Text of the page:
53 Ideas Pitch Competition Winners Discuss Their Start
South Piedmont Community College’s Small Business Center led the 2021 53 Ideas Pitch Competition supported by Fifth Third Bank this summer. The competition attracted more than 125 entries from across the 10-county region. The majority of entries were from women (64%) and nearly three-fourths (74%) were from minority groups.
The broad field was narrowed down to the top 10 finalists who participated in a live pitch on August 12. Amid spirited presentations and friendly competition, judges selected the top 3 winners who earned cash prizes to support their winning business venture.
First place ($10,000) was awarded to Nicole Hawthorne to help seed her company, Jayla’s Heirlooms, a business that makes culturally diverse heirloom dolls by hand. Second place ($5,000) was awarded to Kim Harcelrode for her No Mess SPF product. Third place ($2,500) was awarded to Jackson Sippe and James Wheeler for creating an app that will help businesses communicate and pay contracted workers.
While winning businesses represented the diversity of great ideas, they all shared one thing in common. When asked individually what gave action to their ideas, they each said, “frustration!”
Here are their stories:
Nicole Hawthorn | Jayla’s Heirlooms
After Nicole’s daughter, Jayla, was born, she tried to find dolls that looked like her. Being of Puerto Rican and African-American descent, there was nothing in the market that represented her culture. She was frustrated that she could only find dolls that were plastic and mass produced.
“Unfortunately, the options available were limited with only two colors,” said Nicole. “When I wasn’t able to find anything that represented our culture, that was it! I had to do something about it.”
Not knowing how to sew, Nicole reached out to women around the world for help.
“We are an internationally diverse world, and this is the lens I wanted to bring to the business,” explained Nicole.
Being the curator of the dolls, Nicole wanted something that could last, represent heritage, and be a keepsake for future generations by crafting the dolls using sustainable material. Each doll is made of fabric and is as unique as the culturally diverse women who hand-make them.
Hand-making dolls is a slow process, and the money she received from Fifth Third Bank’s competition will help her discover new ways to streamline her process without sacrificing the dolls’ unique qualities.
Nicole plans to develop new collections and a mobile app where others can create dolls representing their culture’s unique attributes.
Although her idea won the competition, Nicole believes her business background and the coaching webinars provided by the South Piedmont Small Business Center helped her take a new look at her business plan and streamline the pitch.
New collections from Jayla’s Heirlooms will be on Amazon through their Black Business Accelerator program before Christmas and can also be found on her website at www.jaylasheirlooms.com.
Kim Harcelrode | No Mess SPF
Kim applied for the 53 Pitch Ideas competition last year and did not make it past the first round. This year, she entered and won second place with her No Mess SPF.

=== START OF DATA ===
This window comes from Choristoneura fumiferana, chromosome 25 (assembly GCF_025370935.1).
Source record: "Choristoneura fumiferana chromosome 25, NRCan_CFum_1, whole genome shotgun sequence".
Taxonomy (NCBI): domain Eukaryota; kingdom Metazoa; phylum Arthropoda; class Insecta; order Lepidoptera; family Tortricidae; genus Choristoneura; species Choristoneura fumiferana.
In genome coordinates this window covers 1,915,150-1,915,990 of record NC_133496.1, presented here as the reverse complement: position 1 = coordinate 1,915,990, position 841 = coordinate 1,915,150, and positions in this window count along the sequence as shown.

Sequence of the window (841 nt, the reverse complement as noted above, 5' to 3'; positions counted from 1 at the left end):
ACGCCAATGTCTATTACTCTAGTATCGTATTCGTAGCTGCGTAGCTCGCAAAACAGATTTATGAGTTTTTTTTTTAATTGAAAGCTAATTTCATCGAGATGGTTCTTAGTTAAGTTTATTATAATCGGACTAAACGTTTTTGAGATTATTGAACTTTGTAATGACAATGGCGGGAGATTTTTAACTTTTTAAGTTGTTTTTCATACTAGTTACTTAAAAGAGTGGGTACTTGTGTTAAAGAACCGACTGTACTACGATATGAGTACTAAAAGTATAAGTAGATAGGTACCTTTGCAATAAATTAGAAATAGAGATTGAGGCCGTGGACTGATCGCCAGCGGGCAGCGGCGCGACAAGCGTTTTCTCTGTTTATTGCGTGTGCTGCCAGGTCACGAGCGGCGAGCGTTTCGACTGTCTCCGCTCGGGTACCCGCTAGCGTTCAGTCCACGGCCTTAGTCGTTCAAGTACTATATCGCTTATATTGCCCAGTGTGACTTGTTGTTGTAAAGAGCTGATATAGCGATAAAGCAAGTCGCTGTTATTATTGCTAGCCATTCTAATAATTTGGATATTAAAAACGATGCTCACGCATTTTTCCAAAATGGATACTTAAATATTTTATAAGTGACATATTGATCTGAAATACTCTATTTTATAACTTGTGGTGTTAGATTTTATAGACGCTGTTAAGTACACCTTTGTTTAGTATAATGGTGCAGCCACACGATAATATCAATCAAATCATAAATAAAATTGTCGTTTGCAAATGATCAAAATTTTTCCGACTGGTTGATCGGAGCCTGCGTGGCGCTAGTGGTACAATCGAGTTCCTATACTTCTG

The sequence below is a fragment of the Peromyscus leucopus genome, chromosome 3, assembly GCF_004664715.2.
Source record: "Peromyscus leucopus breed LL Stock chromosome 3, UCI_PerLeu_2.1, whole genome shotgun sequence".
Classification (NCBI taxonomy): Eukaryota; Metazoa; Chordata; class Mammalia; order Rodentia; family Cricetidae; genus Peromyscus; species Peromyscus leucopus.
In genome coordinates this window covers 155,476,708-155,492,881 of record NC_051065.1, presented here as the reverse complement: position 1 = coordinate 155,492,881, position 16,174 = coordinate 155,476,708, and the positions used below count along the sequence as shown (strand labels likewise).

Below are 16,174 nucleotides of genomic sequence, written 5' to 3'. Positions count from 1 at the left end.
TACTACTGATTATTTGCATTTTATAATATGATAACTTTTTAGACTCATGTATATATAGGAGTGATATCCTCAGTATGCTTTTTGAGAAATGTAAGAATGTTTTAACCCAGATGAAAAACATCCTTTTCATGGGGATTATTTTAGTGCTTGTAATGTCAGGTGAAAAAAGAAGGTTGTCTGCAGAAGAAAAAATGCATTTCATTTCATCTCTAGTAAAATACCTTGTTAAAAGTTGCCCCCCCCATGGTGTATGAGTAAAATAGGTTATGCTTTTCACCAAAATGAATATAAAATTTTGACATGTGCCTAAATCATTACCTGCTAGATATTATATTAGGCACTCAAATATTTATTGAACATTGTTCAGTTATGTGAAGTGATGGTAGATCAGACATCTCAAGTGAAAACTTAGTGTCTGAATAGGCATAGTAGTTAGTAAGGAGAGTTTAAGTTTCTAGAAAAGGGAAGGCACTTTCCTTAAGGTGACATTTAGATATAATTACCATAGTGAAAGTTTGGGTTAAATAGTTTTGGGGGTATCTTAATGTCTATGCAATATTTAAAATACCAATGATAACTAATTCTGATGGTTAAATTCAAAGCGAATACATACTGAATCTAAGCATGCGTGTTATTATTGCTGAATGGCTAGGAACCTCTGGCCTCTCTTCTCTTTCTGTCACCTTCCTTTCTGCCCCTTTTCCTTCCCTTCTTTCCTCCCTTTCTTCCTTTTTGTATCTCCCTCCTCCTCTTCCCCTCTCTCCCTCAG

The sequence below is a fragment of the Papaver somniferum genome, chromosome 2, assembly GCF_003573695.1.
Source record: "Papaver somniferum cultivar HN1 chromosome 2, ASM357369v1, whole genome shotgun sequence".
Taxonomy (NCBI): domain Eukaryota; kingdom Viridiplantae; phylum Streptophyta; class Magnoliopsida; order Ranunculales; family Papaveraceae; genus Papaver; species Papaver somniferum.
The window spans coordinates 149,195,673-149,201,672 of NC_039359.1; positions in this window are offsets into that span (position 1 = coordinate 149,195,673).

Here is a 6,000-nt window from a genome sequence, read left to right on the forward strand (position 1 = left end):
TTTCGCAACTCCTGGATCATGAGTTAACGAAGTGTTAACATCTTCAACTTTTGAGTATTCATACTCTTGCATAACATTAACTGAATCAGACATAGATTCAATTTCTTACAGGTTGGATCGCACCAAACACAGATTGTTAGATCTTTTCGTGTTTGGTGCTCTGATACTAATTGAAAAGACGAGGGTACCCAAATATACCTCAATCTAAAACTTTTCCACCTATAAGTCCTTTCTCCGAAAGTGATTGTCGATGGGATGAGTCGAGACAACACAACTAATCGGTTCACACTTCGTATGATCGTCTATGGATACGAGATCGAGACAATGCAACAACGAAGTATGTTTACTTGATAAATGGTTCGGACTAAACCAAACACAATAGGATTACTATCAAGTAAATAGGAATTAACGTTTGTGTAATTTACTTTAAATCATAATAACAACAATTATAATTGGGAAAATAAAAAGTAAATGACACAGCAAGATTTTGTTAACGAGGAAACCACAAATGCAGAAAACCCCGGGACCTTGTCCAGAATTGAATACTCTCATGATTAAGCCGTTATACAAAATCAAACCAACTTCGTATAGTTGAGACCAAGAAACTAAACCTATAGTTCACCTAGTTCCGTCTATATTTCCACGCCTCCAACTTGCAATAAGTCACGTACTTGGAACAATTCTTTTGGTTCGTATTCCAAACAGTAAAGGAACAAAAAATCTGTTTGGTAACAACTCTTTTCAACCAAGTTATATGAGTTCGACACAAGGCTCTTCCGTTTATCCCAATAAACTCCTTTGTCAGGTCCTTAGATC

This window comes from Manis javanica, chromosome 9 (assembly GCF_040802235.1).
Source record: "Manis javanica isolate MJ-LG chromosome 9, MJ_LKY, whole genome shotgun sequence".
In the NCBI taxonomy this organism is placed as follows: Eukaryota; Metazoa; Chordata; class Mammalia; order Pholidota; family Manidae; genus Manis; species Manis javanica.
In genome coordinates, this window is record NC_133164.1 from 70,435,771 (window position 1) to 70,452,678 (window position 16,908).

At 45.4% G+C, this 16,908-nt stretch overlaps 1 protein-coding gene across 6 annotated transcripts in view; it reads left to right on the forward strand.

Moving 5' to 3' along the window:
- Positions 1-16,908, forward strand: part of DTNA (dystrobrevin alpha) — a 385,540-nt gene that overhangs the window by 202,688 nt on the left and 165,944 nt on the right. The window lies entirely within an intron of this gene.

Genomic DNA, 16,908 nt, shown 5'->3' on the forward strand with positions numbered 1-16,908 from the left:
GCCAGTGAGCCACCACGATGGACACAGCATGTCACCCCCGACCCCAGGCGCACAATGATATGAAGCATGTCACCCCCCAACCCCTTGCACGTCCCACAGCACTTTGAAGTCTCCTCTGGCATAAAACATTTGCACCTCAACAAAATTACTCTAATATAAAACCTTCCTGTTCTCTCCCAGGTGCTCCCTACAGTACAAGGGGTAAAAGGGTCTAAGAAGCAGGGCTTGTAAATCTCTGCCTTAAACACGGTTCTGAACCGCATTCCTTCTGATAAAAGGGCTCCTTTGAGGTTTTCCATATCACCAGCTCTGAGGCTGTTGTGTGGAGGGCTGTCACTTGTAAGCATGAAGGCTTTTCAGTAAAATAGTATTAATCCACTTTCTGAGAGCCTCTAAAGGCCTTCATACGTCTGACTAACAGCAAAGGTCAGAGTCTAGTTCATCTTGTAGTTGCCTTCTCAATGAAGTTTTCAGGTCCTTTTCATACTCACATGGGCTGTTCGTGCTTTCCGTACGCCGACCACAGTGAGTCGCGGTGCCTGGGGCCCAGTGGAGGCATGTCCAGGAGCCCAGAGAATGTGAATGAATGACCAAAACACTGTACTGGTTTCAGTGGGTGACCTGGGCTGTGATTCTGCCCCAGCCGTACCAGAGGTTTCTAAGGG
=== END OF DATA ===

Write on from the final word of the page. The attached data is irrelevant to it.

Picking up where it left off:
“I attended all of the webinars and found a ton of value in asking questions and looking at things from scratch,” said Kim.
Getting to this point took hard work and dedication.
“You reach out, call people, and you get a lot of noes,” explained Kim. “There are a million reasons to give up, but I have to remind myself why I’m doing this.”
The reason for her is personal. Both Kim and her dad have struggled with skin cancer their whole adult lives. After doing some research, she found out that human error and lack of application of sunscreen is the culprit. Kim wanted to create a system that could guarantee good coverage.
Working with an engineer friend, Kim developed a tower for adults and kids that houses three height adjustable nozzles to spray sunscreen from the neck down.
Kim is partnering with five local community pools to place her No Mess SPF. The large device will serve as a visual reminder to use sunscreen as visitors enter the pool area. According to her, users will not need help to cover those hard-to-reach spots, because the machine will do it for them.
Kim is continuing to tweak her device and is looking to partner with a sunscreen company that uses natural ingredients. Part of her future goals will also be to educate people about the risk of sun damage and the importance of sunscreen.
Jackson Sippe and James Wheeler | Worxstr
“I’ve been stiffed,” said James. “I’ve lost a few hundred dollars before.”
This experience of being stiffed for doing contracted work led James to believe there had to be a better way. After exhaustive research, he found out there wasn’t.
James and Jackson met in college while attending Appalachian State University. Jackson’s family ran a construction company while James was handling guerilla marketing for companies. Both used contracted workers.
According to James, it can be difficult to manage contracted workers since they work for themselves and often set their own schedules. Scheduling workers, planning work, and payment can all be a hassle. Together James and Jackson developed a web platform that can help contractors and those who hire them.
“Being able to network throughout the competition and gain resources was very helpful,” said Jackson.
The next step for Worxstr will be developing a mobile app. According to Jackson, their plan was about $2,400 short until they won the competition. Their winnings will help fill that gap.
Written by Misty McMillan